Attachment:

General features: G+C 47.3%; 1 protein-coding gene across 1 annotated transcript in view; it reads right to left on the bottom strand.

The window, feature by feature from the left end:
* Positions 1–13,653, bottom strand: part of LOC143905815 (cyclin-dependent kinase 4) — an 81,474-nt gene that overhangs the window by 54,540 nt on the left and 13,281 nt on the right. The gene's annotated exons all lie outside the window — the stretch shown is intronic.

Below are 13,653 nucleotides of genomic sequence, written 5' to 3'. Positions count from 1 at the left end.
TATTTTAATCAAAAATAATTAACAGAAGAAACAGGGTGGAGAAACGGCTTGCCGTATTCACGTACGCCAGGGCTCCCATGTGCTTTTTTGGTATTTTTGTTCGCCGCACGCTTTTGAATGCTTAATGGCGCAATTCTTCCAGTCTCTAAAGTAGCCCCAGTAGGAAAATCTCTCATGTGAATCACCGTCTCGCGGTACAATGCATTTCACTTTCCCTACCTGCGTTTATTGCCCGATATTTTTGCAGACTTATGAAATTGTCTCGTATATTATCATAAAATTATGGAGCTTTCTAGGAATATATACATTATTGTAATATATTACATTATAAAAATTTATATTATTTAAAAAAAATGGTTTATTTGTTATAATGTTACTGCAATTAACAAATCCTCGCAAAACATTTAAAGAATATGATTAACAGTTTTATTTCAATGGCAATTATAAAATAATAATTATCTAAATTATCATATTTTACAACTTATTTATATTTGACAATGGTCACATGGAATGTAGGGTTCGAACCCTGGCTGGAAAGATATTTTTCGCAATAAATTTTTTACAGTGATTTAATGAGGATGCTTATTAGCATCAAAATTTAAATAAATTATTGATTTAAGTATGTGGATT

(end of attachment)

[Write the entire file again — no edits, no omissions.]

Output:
General features: G+C 47.3%; 1 protein-coding gene across 1 annotated transcript in view; it reads right to left on the bottom strand.

The window, feature by feature from the left end:
* Positions 1–13,653, bottom strand: part of LOC143905815 (cyclin-dependent kinase 4) — an 81,474-nt gene that overhangs the window by 54,540 nt on the left and 13,281 nt on the right. The gene's annotated exons all lie outside the window — the stretch shown is intronic.

Below are 13,653 nucleotides of genomic sequence, written 5' to 3'. Positions count from 1 at the left end.
TATTTTAATCAAAAATAATTAACAGAAGAAACAGGGTGGAGAAACGGCTTGCCGTATTCACGTACGCCAGGGCTCCCATGTGCTTTTTTGGTATTTTTGTTCGCCGCACGCTTTTGAATGCTTAATGGCGCAATTCTTCCAGTCTCTAAAGTAGCCCCAGTAGGAAAATCTCTCATGTGAATCACCGTCTCGCGGTACAATGCATTTCACTTTCCCTACCTGCGTTTATTGCCCGATATTTTTGCAGACTTATGAAATTGTCTCGTATATTATCATAAAATTATGGAGCTTTCTAGGAATATATACATTATTGTAATATATTACATTATAAAAATTTATATTATTTAAAAAAAATGGTTTATTTGTTATAATGTTACTGCAATTAACAAATCCTCGCAAAACATTTAAAGAATATGATTAACAGTTTTATTTCAATGGCAATTATAAAATAATAATTATCTAAATTATCATATTTTACAACTTATTTATATTTGACAATGGTCACATGGAATGTAGGGTTCGAACCCTGGCTGGAAAGATATTTTTCGCAATAAATTTTTTACAGTGATTTAATGAGGATGCTTATTAGCATCAAAATTTAAATAAATTATTGATTTAAGTATGTGGATT